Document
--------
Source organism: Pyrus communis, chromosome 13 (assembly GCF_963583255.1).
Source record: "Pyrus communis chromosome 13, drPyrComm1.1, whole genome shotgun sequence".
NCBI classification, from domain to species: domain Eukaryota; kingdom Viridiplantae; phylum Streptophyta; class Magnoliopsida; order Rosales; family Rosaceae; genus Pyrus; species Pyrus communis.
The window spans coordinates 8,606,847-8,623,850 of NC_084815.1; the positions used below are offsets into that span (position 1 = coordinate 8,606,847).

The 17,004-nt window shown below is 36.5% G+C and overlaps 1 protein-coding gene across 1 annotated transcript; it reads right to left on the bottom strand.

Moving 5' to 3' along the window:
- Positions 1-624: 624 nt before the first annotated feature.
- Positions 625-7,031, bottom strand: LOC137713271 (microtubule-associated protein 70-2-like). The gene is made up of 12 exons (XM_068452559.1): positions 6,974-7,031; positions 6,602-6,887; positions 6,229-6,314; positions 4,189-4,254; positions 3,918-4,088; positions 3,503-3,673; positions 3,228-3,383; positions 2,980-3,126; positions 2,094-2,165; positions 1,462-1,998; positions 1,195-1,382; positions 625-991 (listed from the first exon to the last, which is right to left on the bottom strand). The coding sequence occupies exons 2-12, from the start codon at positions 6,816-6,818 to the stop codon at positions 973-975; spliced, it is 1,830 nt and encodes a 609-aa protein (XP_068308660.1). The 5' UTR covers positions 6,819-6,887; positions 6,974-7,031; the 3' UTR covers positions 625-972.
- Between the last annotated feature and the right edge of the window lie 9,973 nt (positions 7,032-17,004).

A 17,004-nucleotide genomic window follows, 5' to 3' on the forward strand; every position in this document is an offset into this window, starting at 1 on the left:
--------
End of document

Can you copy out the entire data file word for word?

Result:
Source organism: Pyrus communis, chromosome 13 (assembly GCF_963583255.1).
Source record: "Pyrus communis chromosome 13, drPyrComm1.1, whole genome shotgun sequence".
NCBI classification, from domain to species: domain Eukaryota; kingdom Viridiplantae; phylum Streptophyta; class Magnoliopsida; order Rosales; family Rosaceae; genus Pyrus; species Pyrus communis.
The window spans coordinates 8,606,847-8,623,850 of NC_084815.1; the positions used below are offsets into that span (position 1 = coordinate 8,606,847).

The 17,004-nt window shown below is 36.5% G+C and overlaps 1 protein-coding gene across 1 annotated transcript; it reads right to left on the bottom strand.

Moving 5' to 3' along the window:
- Positions 1-624: 624 nt before the first annotated feature.
- Positions 625-7,031, bottom strand: LOC137713271 (microtubule-associated protein 70-2-like). The gene is made up of 12 exons (XM_068452559.1): positions 6,974-7,031; positions 6,602-6,887; positions 6,229-6,314; positions 4,189-4,254; positions 3,918-4,088; positions 3,503-3,673; positions 3,228-3,383; positions 2,980-3,126; positions 2,094-2,165; positions 1,462-1,998; positions 1,195-1,382; positions 625-991 (listed from the first exon to the last, which is right to left on the bottom strand). The coding sequence occupies exons 2-12, from the start codon at positions 6,816-6,818 to the stop codon at positions 973-975; spliced, it is 1,830 nt and encodes a 609-aa protein (XP_068308660.1). The 5' UTR covers positions 6,819-6,887; positions 6,974-7,031; the 3' UTR covers positions 625-972.
- Between the last annotated feature and the right edge of the window lie 9,973 nt (positions 7,032-17,004).

A 17,004-nucleotide genomic window follows, 5' to 3' on the forward strand; every position in this document is an offset into this window, starting at 1 on the left: